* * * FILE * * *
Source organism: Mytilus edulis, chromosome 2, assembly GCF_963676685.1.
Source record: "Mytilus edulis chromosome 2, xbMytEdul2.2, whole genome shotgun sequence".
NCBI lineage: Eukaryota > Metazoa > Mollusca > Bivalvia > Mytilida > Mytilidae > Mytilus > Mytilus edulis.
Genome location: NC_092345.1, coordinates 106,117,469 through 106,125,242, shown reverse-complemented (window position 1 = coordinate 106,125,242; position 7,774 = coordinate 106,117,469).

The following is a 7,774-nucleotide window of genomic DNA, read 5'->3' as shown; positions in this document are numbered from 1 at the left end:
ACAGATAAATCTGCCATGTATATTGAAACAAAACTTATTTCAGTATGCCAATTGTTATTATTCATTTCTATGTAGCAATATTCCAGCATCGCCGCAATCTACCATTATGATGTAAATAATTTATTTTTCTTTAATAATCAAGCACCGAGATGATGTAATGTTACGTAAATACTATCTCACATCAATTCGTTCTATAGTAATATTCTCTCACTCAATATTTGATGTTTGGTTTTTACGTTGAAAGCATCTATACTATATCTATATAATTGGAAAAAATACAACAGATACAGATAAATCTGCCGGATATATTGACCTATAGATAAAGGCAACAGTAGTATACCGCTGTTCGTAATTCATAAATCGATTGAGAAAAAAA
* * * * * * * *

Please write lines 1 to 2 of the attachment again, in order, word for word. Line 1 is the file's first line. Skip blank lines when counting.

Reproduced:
Source organism: Mytilus edulis, chromosome 2, assembly GCF_963676685.1.
Source record: "Mytilus edulis chromosome 2, xbMytEdul2.2, whole genome shotgun sequence".